I think I create some variations on set(and inherited) themes in these fogs--it is cheap and easy to do so. I could, if I wanted, create stoops and stairs which would show some creativity in terms of variation on the set and inherited themes of steps and stairs, but these would most likely be trivial--exactly as trivial as the "creativity" manifesting in my gold-tinged fogs.

Thanks for the comment,

--Yusef

7:56 PM  
Blogger James River Martin said...

I want my gold-tinged fogs. I need them. I enjoy and appreciate them.

I find that it is essential to my growth and development to get lost frequently. I enjoy getting intellectually lost. I appreciate getting lost emotionally. Hardly anything makes me feel and be so alive as when I'm sitting on my front porch talking with a close friend (whom I love) and realizing--and saying--that I've been lost and just now I'm finding that which was lost. It happened yesterday. I had to get really, really lost in a red and blue-tinged fog. I had
to stay there a while. These things take time. And then there it was, right there on the porch with the day's light dimming into brilliant sol e sombra clouds of various shades and hughs. The crack in the world was there and I could
almost hear it ring like a deep deep bronze bell, or hum sweetly like the Earth slowly turning on its axis.

My friend is so "yin". We talked about that and how "yang" I've been, habitually, without realizing it very deeply and seeing into it. I was proud of my "yin" nature. I thought I knew a lot of things. But the crack that is in everything intersected with my front porch and my friend and our reckless ongoing deep encounter.... The crack opened wide and swallowed us up a moment and it was delicious and oh so warmknowing beautiful.

It's so sad to realize that all these years with my friend I never really saw him before. And it is so wonderful and such a precious lovely hopeful letting go discovery to be lost and found with him in this way.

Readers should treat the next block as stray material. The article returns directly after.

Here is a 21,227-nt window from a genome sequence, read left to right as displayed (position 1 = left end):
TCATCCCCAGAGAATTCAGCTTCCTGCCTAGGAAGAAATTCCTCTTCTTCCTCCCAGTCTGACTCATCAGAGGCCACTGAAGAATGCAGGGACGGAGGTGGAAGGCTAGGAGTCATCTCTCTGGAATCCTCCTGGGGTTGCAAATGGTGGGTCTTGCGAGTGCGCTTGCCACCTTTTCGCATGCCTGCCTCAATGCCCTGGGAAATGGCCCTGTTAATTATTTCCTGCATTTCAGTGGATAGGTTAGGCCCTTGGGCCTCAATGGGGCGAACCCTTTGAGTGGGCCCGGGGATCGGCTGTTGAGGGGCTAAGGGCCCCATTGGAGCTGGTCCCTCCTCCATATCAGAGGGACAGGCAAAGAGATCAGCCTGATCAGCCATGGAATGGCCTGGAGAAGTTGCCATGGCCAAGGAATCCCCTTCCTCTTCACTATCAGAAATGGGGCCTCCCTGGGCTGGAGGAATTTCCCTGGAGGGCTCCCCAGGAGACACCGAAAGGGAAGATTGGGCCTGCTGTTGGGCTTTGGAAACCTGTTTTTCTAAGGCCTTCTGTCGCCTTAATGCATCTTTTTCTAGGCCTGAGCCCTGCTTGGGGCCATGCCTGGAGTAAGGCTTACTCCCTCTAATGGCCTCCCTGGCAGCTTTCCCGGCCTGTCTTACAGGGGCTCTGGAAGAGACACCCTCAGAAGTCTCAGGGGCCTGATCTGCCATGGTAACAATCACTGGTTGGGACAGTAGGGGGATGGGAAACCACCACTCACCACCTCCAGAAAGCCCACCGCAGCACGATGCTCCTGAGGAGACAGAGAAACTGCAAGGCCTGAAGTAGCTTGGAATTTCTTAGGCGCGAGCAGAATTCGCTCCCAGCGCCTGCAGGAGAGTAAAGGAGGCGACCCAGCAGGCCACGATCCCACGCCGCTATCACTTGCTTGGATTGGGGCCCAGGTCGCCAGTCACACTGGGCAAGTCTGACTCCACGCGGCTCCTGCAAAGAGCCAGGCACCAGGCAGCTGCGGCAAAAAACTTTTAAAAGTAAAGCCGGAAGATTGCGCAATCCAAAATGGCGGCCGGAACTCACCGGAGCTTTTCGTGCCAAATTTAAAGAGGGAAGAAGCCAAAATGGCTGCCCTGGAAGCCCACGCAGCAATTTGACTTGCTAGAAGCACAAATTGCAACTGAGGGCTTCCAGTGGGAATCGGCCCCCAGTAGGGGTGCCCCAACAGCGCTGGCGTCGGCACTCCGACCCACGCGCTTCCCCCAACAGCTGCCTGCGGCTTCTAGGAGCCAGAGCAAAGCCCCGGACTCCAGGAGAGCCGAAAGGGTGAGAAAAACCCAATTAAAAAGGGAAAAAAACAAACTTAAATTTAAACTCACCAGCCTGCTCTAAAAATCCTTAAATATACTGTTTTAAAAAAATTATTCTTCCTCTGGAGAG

9:41 AM  
Blogger James River Martin said...

oops! hues, not "hughs"!

9:43 AM  
Blogger Carl Sachs said...

"I could, if I wanted, create stoops and stairs which would show some creativity in terms of variation on the set and inherited themes of steps and stairs, but these would most likely be trivial--exactly as trivial as the "creativity" manifesting in my gold-tinged fogs."

Why trivial?

It seems to me that there's got to be a healthy middle ground between the weirdly narcissistic valorization of the creative individual and the equally weirdly diminution of the individual. Spinoza and Hegel and Sagan and Dawkins on the one hand, Goethe and Thoreau and Kierkegaard on the other . . .

Since some people think there's a gain through etymological considerations, here's one for you. "Trivia" is derived from "trivial" (not the other way around!), and "trivial" is derived from "trivium." The trivium, meaning "the three roads," refers to the three liberal arts -- grammar, rhetoric, and logic (or dialectic) -- which were considered the foundation of all education in the late Middle Ages.

Only once these were mastered could one progress to the study of the "quadrivium" -- music, astronomy, geometry, and arithmetic. Since the first three arts were foundational for the rest, they were considered "trivial". Mastery of the trivium resulted in conferring the degree of Bachelor of Arts.

2:07 PM  
Anonymous Anonymous said...

Trivial because these innovations would unlikely be of much value to anyone else but me. I would mainly derive benefit from them by exercising my carpentry skills, amusing myself, and feeling good because I'd "done something a little different."

--Yusef

2:48 PM  
Blogger Carl Sachs said...

Well, so what if they count only for you? That doesn't mean that they don't count for just that much!

9:36 PM  
Anonymous Anonymous said...

In 2 1/2 years, we haven't succeeded in broaching the topic of critique--one of the key elements of your theory of Enlightenment. I'm looking forward to when we do because I think it's a big problem for me. Your comments point to a more healthy relationship to it than I have, I think.


--Yusef

11:30 AM  
Blogger Philosopher of the Future said...

intellectuals welcome:
http://philosopherofthefuture.blogspot.com

1:05 AM